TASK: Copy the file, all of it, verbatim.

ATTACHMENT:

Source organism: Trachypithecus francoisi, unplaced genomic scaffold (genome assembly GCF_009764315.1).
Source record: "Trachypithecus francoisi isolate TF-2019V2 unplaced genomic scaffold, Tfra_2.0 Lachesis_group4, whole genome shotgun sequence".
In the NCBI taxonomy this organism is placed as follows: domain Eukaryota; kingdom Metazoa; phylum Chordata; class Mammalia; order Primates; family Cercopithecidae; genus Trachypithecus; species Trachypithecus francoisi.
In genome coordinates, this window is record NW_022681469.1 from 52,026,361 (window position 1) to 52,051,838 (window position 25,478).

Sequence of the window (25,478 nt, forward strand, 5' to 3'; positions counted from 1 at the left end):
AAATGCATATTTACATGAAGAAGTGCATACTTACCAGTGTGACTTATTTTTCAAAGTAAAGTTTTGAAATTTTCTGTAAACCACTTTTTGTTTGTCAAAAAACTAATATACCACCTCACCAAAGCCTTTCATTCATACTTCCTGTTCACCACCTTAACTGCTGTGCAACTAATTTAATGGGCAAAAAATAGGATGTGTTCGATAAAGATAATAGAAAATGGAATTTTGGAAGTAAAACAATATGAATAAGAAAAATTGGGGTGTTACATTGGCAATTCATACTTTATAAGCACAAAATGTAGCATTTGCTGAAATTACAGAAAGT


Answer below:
Source organism: Trachypithecus francoisi, unplaced genomic scaffold (genome assembly GCF_009764315.1).
Source record: "Trachypithecus francoisi isolate TF-2019V2 unplaced genomic scaffold, Tfra_2.0 Lachesis_group4, whole genome shotgun sequence".
In the NCBI taxonomy this organism is placed as follows: domain Eukaryota; kingdom Metazoa; phylum Chordata; class Mammalia; order Primates; family Cercopithecidae; genus Trachypithecus; species Trachypithecus francoisi.
In genome coordinates, this window is record NW_022681469.1 from 52,026,361 (window position 1) to 52,051,838 (window position 25,478).

Sequence of the window (25,478 nt, forward strand, 5' to 3'; positions counted from 1 at the left end):
AAATGCATATTTACATGAAGAAGTGCATACTTACCAGTGTGACTTATTTTTCAAAGTAAAGTTTTGAAATTTTCTGTAAACCACTTTTTGTTTGTCAAAAAACTAATATACCACCTCACCAAAGCCTTTCATTCATACTTCCTGTTCACCACCTTAACTGCTGTGCAACTAATTTAATGGGCAAAAAATAGGATGTGTTCGATAAAGATAATAGAAAATGGAATTTTGGAAGTAAAACAATATGAATAAGAAAAATTGGGGTGTTACATTGGCAATTCATACTTTATAAGCACAAAATGTAGCATTTGCTGAAATTACAGAAAGT